Grass and crop growth in south-east Queensland and northern NSW, along with plentiful grass and dry soil in the north of WA, are creating above normal fire potential conditions in those areas as Australia heads into spring.

Elsewhere in the ACT, most of NSW and Victoria, the spring potential for fire is below normal as vegetation slowly recovers from the summer 2019 bushfires.

“While most of Australia shows normal bushfire potential during the spring outlook period, destructive and deadly fires can still occur,” the Australasian Fire and Emergency Services Authorities Council (AFAC) said.

“The tendency for fire seasons to have elevated danger more frequently – and for elevated fire danger to occur earlier and later in the season – is a clear trend in Australia’s climate,” the AFAC Outlook said, adding that reflected less reliable April to October cool season rainfall in southern parts of the country and rising temperatures.

This year has so far seen above average rainfall, except central coast Queensland and an area of south-east SA extending into western Victoria and south-west NSW.

Recent rainfall has resulted in average-to-above average soil moisture and stream flows across large parts of eastern Australia and the rainfall outlook for September to November shows that a wetter than average spring is likely for most of the eastern two thirds of Australia, except western Tasmania.

That wetter outlook is likely to end in November or early December.

The Bureau of Meteorology said today that after the wettest winter since 2016, spring is likely to bring above average rainfall for people living in the east of the country as well as cooler days and warmer nights, though the outlook remains dry for those living in WA and spring days are tipped to be warmer for the Top End and Tasmania.

Australia’s average winter temperature was expected to be one of the ten warmest on record, particularly in the tropical north, Bureau climatologist Andrew Watkins said.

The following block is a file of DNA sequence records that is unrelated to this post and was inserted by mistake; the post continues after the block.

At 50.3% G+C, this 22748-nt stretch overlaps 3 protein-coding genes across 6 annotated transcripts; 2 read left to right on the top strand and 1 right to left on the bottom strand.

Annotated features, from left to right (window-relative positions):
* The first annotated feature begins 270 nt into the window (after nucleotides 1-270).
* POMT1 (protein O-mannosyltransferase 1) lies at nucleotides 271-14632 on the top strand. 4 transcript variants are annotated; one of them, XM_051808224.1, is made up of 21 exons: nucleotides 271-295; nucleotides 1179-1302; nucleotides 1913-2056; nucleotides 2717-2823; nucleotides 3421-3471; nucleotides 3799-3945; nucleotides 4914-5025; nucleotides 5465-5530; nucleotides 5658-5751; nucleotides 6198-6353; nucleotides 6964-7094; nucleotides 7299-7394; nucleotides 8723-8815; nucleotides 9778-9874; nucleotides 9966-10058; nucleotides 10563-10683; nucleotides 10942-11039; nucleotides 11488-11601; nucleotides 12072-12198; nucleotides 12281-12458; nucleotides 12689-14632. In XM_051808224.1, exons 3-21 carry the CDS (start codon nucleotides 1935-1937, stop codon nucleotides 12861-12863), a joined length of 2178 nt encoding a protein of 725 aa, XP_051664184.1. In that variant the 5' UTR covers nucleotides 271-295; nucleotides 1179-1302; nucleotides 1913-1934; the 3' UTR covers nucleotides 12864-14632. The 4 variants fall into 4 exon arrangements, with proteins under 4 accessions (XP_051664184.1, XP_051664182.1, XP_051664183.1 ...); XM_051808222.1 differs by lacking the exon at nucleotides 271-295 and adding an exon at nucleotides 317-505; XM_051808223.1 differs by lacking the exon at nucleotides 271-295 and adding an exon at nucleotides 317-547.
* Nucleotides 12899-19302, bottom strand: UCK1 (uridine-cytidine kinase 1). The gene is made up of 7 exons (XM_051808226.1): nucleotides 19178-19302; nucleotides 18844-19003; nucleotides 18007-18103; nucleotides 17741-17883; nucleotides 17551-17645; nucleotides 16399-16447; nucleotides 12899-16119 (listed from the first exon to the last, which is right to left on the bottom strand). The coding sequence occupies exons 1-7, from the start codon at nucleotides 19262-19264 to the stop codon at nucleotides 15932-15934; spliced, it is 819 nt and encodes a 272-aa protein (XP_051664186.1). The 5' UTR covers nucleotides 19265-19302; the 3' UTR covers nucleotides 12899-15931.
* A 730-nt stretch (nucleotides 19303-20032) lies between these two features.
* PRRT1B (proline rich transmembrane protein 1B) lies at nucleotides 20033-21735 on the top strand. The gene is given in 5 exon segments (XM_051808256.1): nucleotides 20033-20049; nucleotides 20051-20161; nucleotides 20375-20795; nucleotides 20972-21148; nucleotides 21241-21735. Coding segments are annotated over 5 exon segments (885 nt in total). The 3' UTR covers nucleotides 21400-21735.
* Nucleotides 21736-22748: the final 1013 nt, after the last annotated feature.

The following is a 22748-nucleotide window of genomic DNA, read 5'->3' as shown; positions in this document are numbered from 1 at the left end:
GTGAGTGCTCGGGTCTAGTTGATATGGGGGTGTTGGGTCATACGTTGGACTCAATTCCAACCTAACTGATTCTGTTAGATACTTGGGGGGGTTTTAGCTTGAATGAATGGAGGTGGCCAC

Following is the spring fire potential outlook by state:


Forested areas may see a delayed start to the fire season as forest fuels take longer to re-accumulate than grass land, though with strongly favourable signal for above median rainfall in grassland areas west of the ranges and south of Sydney, rainfall and warmer spring growth may see grass and crop fuel loads build during spring.


It is predicted the ACT will continue to receive above average rainfall throughout spring, with above average overnight temperatures. Normal fire potential for grasslands and below normal fire potential for forested areas is forecast given sustained and increased fuel moisture conditions from increased rainfall, and as a result of forest areas burnt in the 2019-20 fire season.


The north-west and west of the state may see an increase in fire potential later in spring, prior to harvest, though the fire season is expected to be below normal across the eastern, north-east, central ranges and Otway ranges. The Gippsland fire season is likely to commence in early summer. Higher soil and fuel moistures in many forests may promote opportunities for planned burning.


The south-west is being closely monitored for the possibility of increased fire potential should rainfall deficits increase. Fuel conditions for the remainder of the state are considered normal and so the overall assessment is for normal fire potential for spring.


SA could anticipate some sizeable grass fires due to good growth conditions heading into spring and early summer, though the current outlook is more positive for the start of the fire season than some recent years.


Milder conditions and the probability of above median rainfall across the state will likely result in continuation of the favourable conditions for new grass growth and a slight increase in localised areas of grassland fires across many areas.


Normal fire potential is expected throughout the south of the state for September-November .


Current fire season activity and forecast early onset rains indicates normal fire potential for all regions through to December.

As the fire season approaches take the time re-visit not only your bushfire/fire evacuation plan but your insurance policies. Austbrokers Terrace are here to listen and advise.

Source: Insurance News